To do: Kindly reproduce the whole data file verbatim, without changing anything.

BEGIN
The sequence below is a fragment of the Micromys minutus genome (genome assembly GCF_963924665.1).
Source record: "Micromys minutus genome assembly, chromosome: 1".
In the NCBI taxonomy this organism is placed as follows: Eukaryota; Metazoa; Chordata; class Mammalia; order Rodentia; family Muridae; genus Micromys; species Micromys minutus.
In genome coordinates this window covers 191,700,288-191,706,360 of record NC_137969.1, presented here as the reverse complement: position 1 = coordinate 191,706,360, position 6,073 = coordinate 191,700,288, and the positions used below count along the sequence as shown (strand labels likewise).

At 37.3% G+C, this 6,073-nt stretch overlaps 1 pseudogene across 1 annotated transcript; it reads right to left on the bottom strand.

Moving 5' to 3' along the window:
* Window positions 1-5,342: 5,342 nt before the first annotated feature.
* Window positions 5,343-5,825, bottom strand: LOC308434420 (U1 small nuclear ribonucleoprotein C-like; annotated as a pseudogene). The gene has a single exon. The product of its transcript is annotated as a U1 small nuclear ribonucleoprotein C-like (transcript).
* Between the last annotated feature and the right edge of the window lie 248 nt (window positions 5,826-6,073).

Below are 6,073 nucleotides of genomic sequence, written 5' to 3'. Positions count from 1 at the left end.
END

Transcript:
The sequence below is a fragment of the Micromys minutus genome (genome assembly GCF_963924665.1).
Source record: "Micromys minutus genome assembly, chromosome: 1".
In the NCBI taxonomy this organism is placed as follows: Eukaryota; Metazoa; Chordata; class Mammalia; order Rodentia; family Muridae; genus Micromys; species Micromys minutus.
In genome coordinates this window covers 191,700,288-191,706,360 of record NC_137969.1, presented here as the reverse complement: position 1 = coordinate 191,706,360, position 6,073 = coordinate 191,700,288, and the positions used below count along the sequence as shown (strand labels likewise).

At 37.3% G+C, this 6,073-nt stretch overlaps 1 pseudogene across 1 annotated transcript; it reads right to left on the bottom strand.

Moving 5' to 3' along the window:
* Window positions 1-5,342: 5,342 nt before the first annotated feature.
* Window positions 5,343-5,825, bottom strand: LOC308434420 (U1 small nuclear ribonucleoprotein C-like; annotated as a pseudogene). The gene has a single exon. The product of its transcript is annotated as a U1 small nuclear ribonucleoprotein C-like (transcript).
* Between the last annotated feature and the right edge of the window lie 248 nt (window positions 5,826-6,073).

Below are 6,073 nucleotides of genomic sequence, written 5' to 3'. Positions count from 1 at the left end.